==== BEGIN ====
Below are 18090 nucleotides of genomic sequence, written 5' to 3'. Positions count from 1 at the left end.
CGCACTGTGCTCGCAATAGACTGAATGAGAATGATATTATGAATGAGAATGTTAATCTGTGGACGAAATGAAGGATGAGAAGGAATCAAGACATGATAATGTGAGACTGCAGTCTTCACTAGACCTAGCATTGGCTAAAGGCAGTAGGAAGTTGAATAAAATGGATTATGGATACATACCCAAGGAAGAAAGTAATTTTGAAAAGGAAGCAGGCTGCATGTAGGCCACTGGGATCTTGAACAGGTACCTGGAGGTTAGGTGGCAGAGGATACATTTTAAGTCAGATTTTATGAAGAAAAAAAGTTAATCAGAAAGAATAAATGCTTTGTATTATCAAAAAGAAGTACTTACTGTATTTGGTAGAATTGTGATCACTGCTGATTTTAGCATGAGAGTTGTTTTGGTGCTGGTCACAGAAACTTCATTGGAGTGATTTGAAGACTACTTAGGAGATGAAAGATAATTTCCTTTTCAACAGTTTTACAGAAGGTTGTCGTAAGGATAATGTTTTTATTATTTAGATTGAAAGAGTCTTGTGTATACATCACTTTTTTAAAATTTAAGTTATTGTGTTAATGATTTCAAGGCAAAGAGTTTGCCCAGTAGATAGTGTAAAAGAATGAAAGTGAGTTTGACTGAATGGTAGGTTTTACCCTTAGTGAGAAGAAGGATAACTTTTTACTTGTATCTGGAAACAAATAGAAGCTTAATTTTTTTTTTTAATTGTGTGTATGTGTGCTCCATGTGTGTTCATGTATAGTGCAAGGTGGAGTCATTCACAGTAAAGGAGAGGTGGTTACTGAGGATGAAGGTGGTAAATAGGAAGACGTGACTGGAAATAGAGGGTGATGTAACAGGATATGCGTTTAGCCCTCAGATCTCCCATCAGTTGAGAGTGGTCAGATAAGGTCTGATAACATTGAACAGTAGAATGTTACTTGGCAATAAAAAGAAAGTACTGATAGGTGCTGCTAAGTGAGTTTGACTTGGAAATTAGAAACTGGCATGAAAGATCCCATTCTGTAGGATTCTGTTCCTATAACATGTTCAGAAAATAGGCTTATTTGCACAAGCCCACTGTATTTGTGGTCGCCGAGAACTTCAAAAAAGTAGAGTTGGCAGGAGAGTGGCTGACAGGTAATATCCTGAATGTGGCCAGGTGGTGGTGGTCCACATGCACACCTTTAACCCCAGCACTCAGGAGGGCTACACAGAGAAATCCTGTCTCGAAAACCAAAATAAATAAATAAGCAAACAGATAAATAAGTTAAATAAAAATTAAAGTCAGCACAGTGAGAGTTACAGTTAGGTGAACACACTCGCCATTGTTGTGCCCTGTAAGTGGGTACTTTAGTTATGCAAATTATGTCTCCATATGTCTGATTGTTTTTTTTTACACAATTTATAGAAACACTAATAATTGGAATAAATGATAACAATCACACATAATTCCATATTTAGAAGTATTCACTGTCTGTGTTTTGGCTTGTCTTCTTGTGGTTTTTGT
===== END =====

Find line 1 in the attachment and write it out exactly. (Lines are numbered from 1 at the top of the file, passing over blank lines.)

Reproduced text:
Below are 18090 nucleotides of genomic sequence, written 5' to 3'. Positions count from 1 at the left end.